What practical things CAN children’s ministry leaders do to bring comfort and joy to children whose families are in crisis this Christmas?

Host events for families.

Grace Ann writes: “Holding fun family events such as campfires/smores, games that encourage teamwork within the family (like a church scavenger hunt), or a family ‘Happy Hour’ with food would be a great start.”

Be a friend.

According to Grace Ann, children’s ministry leaders have a unique befriending opportunity. “Children’s ministry leaders can be present and available to create safe and spiritual relationships with [families in crisis].”

John agrees. To him, being a friend to kids looks like this: “If appropriate, letting [kids] know you are always available to talk when things aren’t going great. If kids know that they have a safe place at church, it can go a long way in helping them survive some of the more dysfunctional parts of their lives.”

Create community connections.

Be ready to refer families to professionals or community organizations who can help. Grace Ann notes: “Another practical step would be to connect families to community resources that can provide assistance, whether it’s food/bills assistance or support groups such as Al-Anon or Celebrate Recovery.”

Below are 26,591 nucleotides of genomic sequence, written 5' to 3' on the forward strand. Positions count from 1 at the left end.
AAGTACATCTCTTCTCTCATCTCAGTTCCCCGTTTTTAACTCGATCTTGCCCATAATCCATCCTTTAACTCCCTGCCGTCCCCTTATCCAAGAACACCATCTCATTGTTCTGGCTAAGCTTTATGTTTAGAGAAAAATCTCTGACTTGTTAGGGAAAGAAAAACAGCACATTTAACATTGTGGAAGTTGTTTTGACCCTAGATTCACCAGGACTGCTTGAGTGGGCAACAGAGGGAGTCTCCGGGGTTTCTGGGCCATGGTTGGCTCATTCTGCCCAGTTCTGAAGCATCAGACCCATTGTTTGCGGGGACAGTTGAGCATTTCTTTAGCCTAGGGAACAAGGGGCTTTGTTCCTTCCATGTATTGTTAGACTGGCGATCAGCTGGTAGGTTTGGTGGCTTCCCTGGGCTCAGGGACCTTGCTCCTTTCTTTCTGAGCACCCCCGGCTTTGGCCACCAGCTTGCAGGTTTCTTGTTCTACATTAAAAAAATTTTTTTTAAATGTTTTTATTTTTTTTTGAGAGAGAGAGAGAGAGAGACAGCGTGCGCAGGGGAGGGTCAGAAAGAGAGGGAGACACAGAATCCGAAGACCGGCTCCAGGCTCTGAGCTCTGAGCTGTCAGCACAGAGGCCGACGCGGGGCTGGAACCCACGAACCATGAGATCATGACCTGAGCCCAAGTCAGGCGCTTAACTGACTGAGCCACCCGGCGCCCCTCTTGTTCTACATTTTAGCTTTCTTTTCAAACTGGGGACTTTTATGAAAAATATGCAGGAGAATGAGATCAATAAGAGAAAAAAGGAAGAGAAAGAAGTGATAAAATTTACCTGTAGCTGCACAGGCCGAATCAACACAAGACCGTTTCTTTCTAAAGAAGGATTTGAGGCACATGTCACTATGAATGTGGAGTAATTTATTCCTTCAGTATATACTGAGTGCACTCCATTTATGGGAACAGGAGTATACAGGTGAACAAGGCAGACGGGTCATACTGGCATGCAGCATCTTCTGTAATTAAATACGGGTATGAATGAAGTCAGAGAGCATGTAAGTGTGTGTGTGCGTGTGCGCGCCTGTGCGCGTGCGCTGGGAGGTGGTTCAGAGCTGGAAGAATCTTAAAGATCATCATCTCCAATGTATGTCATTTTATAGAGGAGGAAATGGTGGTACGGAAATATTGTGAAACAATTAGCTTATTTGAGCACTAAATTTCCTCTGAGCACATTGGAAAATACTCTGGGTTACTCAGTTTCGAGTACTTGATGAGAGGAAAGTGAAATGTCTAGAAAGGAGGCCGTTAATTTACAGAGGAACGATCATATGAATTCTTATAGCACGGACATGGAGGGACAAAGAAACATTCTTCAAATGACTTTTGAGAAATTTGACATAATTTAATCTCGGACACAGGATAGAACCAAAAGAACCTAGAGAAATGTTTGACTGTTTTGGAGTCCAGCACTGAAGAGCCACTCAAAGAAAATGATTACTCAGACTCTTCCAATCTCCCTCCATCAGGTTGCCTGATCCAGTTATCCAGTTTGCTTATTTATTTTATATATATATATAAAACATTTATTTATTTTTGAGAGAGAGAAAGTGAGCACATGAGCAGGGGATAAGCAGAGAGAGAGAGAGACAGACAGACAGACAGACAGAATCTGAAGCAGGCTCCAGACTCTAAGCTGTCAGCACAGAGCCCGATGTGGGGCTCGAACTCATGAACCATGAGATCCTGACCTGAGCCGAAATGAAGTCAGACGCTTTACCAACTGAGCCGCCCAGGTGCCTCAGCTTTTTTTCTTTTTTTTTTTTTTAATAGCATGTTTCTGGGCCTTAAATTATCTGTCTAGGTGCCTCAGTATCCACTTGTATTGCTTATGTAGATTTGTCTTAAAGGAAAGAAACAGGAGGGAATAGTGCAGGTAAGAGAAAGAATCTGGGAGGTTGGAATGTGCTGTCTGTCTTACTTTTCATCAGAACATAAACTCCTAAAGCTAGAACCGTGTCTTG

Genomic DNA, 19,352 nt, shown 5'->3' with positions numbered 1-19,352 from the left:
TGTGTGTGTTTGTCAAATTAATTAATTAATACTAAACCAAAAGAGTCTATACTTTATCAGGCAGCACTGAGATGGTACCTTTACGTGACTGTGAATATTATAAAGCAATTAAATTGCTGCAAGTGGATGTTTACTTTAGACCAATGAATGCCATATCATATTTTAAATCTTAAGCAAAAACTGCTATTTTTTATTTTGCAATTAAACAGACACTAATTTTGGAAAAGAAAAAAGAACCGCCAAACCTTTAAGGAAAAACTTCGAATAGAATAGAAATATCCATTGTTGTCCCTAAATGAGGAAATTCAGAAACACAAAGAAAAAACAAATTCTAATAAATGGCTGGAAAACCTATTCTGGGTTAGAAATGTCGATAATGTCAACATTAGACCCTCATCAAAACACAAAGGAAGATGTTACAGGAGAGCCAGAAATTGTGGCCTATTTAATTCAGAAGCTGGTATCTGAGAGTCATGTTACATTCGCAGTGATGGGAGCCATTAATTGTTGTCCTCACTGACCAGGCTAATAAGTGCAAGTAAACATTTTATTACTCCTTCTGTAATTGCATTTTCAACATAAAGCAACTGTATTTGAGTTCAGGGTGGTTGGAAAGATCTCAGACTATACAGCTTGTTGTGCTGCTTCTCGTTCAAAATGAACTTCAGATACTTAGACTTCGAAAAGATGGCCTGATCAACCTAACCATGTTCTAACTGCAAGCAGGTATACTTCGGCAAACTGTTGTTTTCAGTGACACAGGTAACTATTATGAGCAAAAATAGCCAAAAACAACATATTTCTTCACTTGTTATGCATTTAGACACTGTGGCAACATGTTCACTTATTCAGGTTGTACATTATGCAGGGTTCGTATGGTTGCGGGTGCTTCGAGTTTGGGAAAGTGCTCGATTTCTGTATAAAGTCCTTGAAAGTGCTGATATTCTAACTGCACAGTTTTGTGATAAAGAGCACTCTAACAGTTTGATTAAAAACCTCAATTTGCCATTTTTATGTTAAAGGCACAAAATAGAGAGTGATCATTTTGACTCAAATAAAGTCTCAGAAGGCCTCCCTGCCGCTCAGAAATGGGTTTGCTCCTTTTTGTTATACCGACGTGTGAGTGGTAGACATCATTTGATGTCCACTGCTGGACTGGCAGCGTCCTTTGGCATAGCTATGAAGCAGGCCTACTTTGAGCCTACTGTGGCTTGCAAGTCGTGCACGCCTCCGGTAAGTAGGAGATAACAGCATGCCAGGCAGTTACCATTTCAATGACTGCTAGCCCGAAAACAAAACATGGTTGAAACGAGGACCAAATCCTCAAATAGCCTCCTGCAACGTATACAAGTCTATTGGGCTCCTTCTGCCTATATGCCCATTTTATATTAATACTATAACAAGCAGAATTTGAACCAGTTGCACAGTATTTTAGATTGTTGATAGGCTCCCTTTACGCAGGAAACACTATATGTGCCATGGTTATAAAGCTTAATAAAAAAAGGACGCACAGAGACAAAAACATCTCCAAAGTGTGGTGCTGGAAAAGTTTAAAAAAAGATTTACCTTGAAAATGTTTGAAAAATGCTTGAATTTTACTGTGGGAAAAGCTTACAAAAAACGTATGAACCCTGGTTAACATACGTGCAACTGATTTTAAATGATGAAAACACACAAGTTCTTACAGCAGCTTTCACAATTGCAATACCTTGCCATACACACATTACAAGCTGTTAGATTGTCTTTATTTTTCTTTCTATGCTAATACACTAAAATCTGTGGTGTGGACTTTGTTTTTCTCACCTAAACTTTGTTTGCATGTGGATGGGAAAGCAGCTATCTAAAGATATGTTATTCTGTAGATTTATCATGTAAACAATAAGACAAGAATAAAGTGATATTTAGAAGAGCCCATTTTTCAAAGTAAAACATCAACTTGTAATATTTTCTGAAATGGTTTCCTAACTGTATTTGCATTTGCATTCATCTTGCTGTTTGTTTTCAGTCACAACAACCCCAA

Offer emotional and mental health resources for parents.

Your church can be a place for parents to find help and information. Grace Ann suggests, “Leaders could invite Christian counselors to provide psychoeducation and tools to normalize the stressors each family may be experiencing. Hosting a virtual platform could make it accessible, too.”

(As children’s leaders, often we’re unsure what to say or how to respond to a family in crisis. Easy-to-access resources—like this simple handbook—offer tips on what to say…and not to say.)

Integrate Scripture-based self-regulation strategies for kids.

Karen sees a special opportunity for churches to give kids Jesus-centered social and emotional tools. She says, “So much of what we are seeing in education is the need for social/emotional tools. Churches have a great opportunity to teach children coping skills. Mindfulness is so threaded through the Bible, it’s a shame to not share ways for kids to self-regulate using the Word of God. For example, you might teach children to “breathe in” the Fruit of the Spirit, rely on the “Be-attitudes,” imagine they’re fortified with the Armor of God, or recall comforting words of a Christmas song. Kids can discover the power of breathing out fears, anxiety, loneliness, disappointments, and hard things.

Make it personal.